Individual study: An experimental assessment of buffer width: implications for salamander migratory behavior
Veysey J.S., Babbitt K.J. & Cooper A. (2009) An experimental assessment of buffer width: implications for salamander migratory behavior. Biological Conservation, 142, 2227-2239
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Retain riparian buffer strips during timber harvest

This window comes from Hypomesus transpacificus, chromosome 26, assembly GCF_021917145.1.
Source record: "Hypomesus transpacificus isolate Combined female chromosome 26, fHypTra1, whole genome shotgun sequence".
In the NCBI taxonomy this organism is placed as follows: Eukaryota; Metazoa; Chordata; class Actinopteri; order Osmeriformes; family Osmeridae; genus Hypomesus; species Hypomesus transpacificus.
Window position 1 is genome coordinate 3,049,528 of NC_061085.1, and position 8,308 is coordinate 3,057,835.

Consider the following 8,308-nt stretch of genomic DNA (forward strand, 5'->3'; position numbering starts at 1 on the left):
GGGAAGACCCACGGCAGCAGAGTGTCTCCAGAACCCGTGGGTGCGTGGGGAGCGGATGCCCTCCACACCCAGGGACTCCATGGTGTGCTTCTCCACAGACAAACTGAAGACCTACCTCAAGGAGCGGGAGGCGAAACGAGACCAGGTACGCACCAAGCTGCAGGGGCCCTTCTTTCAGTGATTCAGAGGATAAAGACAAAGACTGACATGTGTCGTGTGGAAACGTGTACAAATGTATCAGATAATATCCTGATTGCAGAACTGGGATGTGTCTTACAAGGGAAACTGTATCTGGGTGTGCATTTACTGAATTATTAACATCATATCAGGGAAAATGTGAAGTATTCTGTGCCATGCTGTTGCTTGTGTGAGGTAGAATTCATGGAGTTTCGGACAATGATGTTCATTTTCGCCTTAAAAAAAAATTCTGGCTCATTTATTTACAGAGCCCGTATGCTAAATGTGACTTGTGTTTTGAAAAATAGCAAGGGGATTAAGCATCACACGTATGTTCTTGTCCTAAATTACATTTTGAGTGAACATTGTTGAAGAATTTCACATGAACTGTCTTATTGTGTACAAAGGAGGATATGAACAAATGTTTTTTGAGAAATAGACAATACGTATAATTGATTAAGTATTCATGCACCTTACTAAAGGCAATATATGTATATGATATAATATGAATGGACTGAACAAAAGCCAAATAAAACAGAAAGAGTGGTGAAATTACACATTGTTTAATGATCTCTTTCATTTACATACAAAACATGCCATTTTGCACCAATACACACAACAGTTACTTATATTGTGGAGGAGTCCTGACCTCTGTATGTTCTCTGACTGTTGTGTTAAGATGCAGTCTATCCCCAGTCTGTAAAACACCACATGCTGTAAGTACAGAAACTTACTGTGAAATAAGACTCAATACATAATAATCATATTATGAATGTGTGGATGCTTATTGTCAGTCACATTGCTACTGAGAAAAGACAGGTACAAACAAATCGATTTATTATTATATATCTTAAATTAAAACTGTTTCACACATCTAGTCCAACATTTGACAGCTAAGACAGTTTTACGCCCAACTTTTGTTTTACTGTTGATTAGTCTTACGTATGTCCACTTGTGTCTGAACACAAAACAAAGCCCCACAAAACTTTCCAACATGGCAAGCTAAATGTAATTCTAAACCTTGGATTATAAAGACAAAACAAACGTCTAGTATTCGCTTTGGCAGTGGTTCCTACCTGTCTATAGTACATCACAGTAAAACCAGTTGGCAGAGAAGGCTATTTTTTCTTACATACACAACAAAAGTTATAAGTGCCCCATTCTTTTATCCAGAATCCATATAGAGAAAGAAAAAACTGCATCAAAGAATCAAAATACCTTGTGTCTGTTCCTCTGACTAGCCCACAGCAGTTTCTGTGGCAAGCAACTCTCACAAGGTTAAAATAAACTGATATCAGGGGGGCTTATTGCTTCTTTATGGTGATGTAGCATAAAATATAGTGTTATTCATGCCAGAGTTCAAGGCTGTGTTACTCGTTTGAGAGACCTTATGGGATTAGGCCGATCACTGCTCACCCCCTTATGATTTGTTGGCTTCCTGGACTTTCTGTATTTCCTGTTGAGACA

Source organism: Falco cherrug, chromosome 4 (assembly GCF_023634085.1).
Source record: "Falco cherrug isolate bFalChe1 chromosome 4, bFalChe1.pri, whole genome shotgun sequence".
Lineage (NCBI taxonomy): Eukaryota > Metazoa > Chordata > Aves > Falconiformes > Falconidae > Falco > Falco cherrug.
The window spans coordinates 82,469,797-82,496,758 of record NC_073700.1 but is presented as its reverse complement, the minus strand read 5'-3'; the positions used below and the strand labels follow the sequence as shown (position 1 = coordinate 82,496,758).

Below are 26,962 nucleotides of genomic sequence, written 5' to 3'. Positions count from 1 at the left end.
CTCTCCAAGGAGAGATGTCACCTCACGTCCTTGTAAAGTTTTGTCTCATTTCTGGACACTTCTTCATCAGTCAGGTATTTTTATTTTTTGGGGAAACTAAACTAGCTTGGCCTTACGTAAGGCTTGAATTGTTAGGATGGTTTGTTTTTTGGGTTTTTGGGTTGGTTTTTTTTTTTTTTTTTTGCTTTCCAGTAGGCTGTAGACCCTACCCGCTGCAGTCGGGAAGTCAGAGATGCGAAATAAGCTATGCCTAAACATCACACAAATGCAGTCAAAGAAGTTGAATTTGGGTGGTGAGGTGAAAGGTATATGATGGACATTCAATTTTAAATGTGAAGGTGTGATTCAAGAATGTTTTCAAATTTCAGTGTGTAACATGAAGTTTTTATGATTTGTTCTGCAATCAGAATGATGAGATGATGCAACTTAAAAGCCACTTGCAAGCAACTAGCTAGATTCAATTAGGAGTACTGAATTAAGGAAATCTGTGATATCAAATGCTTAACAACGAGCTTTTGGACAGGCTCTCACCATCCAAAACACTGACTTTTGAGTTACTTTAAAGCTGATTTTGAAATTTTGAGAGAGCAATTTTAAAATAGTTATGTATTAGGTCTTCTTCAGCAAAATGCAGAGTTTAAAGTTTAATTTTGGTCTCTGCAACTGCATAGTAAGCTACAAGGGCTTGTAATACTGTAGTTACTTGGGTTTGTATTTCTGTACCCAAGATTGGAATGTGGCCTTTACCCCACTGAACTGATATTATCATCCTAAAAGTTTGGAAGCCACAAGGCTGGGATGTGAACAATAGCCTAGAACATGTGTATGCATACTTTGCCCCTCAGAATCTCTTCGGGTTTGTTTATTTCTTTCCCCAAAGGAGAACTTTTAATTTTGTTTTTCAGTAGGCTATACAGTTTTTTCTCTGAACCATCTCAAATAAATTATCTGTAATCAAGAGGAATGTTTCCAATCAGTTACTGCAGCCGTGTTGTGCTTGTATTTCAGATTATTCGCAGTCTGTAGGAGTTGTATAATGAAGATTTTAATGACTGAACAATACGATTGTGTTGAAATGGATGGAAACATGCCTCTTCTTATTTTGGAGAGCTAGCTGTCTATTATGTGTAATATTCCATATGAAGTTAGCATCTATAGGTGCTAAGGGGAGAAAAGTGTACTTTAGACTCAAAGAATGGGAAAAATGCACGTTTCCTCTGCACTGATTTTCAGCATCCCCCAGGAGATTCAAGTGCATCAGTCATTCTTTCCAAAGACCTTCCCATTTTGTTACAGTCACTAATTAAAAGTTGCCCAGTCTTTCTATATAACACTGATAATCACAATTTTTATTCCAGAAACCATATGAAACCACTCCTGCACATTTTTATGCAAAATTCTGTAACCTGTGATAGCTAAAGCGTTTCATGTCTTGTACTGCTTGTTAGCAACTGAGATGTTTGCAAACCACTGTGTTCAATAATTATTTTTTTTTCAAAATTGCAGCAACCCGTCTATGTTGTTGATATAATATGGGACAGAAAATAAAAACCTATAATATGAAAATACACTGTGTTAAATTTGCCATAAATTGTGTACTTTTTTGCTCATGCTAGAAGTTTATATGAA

A randomized, replicated, controlled study in 2003–2005 of 11 forest ponds in east-central Maine, USA (Veysey, Babbitt & Cooper 2009) found that the impact of buffer zones on spotted salamander Ambystoma maculatum migration behaviour depended on weather conditions. Migration rate and distance of salamanders from ponds did not differ significantly between treatments. However, the probability of migration differed significantly between the 100 m buffer and unharvested, but not 30 m buffer treatments. If rainfall was low, salamanders were more likely to move in the 100 m compared to unharvested treatment, above 390 mm of cumulative rainfall the opposite was true. Ponds were randomly assigned to treatments: clearcut with 30 m or 100 m buffers or unharvested. Concentric 100 m wide clearcuts were created around buffers surrounding ponds in 2003–2004. Salamanders were captured in pitfall traps along drift-fences as they left breeding ponds in spring. Forty salamanders were radio-tracked (6–21/treatment) in April–November 2004–2005.